Good old days

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Good old days is a cliché in popular culture. It refers to an era considered by the speaker to be better than the era he or she is currently in. It is a form of nostalgic romanticisation.

An early use is by John Henley in The Primitive Liturgy: for the Use of the Oratory, Part 1. Being a form of Morning and Evening Prayer..., 1726 [1]

To all sincere Lovers of their Religion, And of their Country ; of Truth, Learning, Charity, and Moderation ; to all honest Admirers of the good old Days of their best and wisest Fore-fathers, this first Part of the Primitive Liturgy Is most humbly dedicated.

This book is reviewed in The Historical Register, volume 11, 1727[2]

In 1727 Daniel Defoe wrote "In the good old days of Trade, which our Fore-fathers plodded on in ...".[3]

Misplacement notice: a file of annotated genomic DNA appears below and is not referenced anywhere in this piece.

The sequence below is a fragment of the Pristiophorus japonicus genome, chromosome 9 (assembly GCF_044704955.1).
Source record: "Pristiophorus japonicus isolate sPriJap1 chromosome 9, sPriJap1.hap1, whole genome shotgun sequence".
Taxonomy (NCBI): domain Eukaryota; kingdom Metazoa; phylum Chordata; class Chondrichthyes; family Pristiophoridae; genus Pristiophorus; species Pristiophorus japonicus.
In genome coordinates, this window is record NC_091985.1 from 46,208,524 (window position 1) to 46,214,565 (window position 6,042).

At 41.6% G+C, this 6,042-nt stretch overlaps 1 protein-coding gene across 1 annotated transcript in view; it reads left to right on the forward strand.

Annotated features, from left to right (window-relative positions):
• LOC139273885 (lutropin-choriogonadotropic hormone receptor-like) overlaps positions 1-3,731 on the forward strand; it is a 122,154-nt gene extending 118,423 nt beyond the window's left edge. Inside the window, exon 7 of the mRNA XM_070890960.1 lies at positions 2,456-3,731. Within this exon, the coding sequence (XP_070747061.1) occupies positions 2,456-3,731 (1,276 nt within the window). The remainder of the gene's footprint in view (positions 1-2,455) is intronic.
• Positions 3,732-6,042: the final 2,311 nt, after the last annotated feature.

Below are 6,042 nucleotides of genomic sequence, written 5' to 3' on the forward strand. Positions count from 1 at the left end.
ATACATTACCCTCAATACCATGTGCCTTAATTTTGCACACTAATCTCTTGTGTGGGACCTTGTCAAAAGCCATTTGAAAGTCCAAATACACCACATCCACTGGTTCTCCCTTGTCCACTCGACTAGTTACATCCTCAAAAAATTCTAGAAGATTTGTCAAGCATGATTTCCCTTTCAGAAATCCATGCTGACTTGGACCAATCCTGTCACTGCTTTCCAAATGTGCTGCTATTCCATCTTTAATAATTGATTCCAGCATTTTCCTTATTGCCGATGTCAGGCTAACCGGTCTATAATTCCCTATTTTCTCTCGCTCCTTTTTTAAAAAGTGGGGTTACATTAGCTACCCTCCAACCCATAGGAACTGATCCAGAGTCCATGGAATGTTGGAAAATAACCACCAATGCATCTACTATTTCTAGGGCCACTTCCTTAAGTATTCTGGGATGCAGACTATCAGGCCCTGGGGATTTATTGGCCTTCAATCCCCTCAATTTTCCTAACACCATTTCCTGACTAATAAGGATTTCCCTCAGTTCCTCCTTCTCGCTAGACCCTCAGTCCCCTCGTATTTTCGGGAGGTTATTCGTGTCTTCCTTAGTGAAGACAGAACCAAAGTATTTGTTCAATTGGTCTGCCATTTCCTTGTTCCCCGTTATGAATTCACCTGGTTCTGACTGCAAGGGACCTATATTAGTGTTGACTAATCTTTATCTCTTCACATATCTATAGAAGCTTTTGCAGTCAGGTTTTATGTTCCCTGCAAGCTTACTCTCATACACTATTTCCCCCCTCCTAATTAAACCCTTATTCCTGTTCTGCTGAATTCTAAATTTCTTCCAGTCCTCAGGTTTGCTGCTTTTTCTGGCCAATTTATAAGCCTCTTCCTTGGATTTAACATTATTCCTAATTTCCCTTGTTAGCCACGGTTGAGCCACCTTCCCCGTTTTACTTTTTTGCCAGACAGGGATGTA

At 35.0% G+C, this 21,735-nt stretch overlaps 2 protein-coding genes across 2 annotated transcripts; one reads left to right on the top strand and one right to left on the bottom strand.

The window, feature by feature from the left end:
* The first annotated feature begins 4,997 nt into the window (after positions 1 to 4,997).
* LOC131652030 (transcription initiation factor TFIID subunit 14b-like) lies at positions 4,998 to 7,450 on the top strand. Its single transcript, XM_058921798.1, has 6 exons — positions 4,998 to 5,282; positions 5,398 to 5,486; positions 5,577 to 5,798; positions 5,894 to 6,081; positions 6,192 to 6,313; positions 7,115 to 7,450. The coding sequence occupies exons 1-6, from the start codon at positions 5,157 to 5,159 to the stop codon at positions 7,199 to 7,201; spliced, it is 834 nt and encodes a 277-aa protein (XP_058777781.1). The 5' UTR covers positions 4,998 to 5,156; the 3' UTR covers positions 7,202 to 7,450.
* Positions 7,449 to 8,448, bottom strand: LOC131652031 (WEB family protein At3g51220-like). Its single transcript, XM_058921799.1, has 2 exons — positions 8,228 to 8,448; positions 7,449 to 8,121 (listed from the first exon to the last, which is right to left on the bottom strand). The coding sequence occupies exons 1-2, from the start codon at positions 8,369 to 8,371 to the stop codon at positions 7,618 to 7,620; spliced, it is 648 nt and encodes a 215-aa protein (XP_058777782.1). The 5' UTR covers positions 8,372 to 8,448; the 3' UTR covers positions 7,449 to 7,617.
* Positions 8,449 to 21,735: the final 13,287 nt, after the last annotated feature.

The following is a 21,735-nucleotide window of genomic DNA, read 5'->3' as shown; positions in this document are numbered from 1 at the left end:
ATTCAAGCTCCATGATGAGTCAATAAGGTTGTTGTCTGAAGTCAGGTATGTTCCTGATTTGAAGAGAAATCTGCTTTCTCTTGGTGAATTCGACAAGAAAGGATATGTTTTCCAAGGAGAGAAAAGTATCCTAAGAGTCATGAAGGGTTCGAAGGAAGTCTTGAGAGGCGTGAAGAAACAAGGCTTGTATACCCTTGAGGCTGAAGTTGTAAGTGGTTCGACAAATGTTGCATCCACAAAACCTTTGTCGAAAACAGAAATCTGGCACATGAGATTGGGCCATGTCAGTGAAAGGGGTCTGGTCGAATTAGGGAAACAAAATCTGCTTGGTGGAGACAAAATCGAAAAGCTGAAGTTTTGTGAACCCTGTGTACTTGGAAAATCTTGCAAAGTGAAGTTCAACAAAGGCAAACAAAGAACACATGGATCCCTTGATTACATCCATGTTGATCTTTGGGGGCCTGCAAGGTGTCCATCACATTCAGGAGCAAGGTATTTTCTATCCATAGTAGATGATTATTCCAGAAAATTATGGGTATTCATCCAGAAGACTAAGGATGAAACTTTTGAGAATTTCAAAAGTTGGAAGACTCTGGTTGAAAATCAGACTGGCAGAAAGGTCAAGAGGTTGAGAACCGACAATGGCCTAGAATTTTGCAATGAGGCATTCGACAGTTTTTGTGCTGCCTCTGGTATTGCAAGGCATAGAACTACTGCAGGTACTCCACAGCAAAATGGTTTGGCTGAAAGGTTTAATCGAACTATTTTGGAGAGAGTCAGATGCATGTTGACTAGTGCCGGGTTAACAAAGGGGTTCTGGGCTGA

It has been used as Laudator temporis acti (Praiser of past times) in Roman times.[4]

See also[edit]

References[edit]

  1. ^ [1] The Primitive Liturgy: for the Use of the Oratory, John Henley, 1727, third edition, unnumbered page before p. 74
  2. ^ [2] The Historical Register, volume 11, 1727
  3. ^ [3] The Complete Tradesman, volume 2, part 2, page 7
  4. ^ Spenser, Henry McDonald (May 1918). "Laudator Temporis Acti". The Lotus Magazine 9 (8): 386. Retrieved 26 May 2014.